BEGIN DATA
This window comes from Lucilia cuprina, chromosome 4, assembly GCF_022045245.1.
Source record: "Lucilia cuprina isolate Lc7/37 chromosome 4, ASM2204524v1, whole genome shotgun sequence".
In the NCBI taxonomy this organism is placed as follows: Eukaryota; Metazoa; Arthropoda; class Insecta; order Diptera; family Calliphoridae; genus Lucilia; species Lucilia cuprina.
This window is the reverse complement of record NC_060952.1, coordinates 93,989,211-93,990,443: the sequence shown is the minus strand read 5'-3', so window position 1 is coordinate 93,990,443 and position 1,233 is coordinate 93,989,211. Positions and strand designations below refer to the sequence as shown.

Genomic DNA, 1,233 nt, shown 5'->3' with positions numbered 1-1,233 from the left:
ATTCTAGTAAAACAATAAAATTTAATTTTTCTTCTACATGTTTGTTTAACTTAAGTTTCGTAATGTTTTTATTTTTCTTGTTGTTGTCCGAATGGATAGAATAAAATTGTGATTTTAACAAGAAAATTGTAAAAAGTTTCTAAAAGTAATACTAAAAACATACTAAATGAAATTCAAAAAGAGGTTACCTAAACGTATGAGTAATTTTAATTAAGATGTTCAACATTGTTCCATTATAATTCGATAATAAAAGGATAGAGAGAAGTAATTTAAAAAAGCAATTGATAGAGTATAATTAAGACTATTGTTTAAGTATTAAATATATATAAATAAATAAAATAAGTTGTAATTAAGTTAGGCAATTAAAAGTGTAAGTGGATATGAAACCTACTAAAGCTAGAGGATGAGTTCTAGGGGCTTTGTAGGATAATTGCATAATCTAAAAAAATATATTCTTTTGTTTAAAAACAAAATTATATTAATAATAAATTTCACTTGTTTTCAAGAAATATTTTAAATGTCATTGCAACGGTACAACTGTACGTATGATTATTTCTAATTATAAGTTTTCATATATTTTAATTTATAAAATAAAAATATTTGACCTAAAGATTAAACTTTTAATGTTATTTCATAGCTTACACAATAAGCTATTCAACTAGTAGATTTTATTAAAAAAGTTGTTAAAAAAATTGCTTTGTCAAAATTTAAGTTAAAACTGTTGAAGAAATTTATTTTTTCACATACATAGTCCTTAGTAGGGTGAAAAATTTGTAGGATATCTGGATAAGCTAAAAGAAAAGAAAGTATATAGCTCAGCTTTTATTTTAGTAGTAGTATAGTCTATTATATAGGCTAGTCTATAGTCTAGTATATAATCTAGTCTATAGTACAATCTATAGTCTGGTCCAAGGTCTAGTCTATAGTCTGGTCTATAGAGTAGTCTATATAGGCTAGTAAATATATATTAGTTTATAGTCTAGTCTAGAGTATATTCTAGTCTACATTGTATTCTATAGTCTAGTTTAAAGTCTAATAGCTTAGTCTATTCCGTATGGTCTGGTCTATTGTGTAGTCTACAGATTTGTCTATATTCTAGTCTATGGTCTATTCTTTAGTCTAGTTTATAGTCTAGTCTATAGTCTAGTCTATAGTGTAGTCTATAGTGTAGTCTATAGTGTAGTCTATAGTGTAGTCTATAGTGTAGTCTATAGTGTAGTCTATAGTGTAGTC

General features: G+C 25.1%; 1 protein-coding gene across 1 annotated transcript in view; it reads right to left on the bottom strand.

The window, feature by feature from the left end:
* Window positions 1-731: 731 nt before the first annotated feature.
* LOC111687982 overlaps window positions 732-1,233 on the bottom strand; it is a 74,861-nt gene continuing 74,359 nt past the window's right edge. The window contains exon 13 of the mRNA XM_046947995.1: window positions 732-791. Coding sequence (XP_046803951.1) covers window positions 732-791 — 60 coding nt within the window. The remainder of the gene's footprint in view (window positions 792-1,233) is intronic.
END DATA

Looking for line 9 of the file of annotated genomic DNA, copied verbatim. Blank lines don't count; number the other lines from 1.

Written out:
* Window positions 1-731: 731 nt before the first annotated feature.